Tax revenue administration in Uganda went through a series of reforms from 1991–2014, with the height of these reforms occurring from 2004–2014.
These reforms achieved a lot of improvement in the quality of tax administrators’ service delivery, tax compliance and revenue collection. However, in contrast with some other countries that implemented somewhat similar reforms, the accomplishments of Uganda’s reforms dwindle. One such country is Georgia.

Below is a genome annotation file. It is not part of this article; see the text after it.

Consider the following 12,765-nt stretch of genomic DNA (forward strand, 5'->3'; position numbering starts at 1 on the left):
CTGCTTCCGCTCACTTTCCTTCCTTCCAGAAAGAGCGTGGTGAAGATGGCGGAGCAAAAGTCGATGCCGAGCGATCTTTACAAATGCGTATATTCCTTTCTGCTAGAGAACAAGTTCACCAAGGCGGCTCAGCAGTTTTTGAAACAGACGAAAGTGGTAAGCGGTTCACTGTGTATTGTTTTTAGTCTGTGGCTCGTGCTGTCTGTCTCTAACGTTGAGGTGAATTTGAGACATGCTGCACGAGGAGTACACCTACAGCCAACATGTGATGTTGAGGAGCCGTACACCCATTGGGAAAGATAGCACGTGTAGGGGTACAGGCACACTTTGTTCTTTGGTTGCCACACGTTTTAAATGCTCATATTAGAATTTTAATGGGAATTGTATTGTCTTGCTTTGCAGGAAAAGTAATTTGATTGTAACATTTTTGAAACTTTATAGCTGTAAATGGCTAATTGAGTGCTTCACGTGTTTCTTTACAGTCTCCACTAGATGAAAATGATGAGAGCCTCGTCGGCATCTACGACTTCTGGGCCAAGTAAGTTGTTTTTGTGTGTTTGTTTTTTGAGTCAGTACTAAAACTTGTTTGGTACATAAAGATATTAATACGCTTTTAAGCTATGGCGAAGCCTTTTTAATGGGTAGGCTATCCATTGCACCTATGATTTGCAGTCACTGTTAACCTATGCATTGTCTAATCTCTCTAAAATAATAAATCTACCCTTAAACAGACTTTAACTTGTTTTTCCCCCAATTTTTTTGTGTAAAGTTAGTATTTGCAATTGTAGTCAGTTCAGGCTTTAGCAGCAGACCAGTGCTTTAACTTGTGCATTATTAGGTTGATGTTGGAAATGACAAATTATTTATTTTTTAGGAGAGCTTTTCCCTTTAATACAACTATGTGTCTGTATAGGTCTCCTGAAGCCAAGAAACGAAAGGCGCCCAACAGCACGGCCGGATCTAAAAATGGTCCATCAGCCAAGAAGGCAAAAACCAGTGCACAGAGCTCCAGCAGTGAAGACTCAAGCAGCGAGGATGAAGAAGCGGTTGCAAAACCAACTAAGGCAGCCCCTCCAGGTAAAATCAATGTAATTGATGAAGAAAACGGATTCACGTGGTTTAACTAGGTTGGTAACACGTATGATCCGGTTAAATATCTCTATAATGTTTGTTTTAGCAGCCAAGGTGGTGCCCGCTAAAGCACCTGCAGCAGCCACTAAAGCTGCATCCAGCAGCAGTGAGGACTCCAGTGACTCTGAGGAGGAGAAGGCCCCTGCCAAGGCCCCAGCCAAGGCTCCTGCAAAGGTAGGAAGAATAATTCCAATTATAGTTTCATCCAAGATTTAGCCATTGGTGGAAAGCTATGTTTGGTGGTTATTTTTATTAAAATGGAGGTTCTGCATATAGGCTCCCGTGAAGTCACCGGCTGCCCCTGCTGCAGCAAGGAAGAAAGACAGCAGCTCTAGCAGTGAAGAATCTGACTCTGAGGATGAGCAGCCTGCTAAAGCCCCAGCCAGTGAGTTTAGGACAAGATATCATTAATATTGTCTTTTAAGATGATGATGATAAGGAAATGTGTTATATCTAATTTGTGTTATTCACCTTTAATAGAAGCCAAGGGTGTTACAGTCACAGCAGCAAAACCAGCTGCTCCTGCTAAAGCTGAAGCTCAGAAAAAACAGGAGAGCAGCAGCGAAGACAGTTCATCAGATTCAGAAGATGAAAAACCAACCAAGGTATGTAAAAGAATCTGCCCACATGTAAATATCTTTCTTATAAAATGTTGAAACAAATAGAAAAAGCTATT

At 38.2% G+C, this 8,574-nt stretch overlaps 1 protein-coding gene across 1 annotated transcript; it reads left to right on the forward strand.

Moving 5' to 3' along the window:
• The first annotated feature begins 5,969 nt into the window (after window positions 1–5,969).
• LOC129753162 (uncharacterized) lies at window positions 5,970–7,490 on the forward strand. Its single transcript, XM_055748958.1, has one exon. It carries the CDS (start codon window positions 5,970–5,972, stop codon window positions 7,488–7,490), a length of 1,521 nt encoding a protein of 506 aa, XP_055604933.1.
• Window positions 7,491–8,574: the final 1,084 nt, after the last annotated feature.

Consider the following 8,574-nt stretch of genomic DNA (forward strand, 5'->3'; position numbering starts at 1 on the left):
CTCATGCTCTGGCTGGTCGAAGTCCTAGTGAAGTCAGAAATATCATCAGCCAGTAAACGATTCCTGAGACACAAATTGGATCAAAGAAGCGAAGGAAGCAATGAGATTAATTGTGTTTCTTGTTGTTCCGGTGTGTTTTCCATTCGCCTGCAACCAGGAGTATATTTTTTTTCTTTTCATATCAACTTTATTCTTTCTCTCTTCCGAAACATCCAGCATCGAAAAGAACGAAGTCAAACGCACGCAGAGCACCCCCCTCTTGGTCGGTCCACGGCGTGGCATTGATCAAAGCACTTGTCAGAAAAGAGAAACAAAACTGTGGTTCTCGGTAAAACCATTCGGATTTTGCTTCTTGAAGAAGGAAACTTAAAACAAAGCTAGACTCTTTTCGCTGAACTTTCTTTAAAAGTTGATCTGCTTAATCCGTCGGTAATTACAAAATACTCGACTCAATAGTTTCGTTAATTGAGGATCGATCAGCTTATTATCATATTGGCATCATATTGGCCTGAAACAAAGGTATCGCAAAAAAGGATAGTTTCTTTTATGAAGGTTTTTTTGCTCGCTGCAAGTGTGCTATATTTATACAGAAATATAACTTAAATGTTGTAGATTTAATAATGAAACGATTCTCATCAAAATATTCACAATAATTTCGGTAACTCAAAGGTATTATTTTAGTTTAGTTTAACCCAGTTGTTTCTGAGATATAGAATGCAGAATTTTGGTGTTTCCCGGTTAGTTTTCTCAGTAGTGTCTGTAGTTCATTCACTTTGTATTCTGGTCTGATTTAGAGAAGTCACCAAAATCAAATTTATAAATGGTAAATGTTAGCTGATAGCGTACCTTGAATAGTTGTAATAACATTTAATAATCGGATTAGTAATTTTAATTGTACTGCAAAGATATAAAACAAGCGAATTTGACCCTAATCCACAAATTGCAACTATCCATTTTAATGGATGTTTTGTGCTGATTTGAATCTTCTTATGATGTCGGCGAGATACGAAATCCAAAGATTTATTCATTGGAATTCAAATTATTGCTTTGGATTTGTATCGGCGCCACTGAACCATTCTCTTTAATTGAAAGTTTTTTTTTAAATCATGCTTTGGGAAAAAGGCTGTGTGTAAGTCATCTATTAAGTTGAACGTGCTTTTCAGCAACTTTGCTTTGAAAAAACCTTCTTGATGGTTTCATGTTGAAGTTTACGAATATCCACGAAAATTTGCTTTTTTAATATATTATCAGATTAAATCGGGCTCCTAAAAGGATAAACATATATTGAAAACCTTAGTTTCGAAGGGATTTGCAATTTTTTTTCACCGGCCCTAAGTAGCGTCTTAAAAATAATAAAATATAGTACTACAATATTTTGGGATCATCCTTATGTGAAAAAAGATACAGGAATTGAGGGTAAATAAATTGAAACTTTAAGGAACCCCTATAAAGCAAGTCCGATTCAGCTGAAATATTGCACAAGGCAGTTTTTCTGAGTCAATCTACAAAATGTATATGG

This paper describes Uganda and Georgia’s tax reforms, contrasts them and their results, and suggests reasons for the differences. The ultimate goal is to derive lessons from Georgia’s reform experience. These can then be applied in other countries, including Uganda moving forward.
The ICTD’s African Tax Administration Papers (ATAPs) are research papers that will be of specific interest to people working in tax administration in Africa. The purpose is to encourage and support useful, policy-oriented research by African professionals directly involved in tax administration.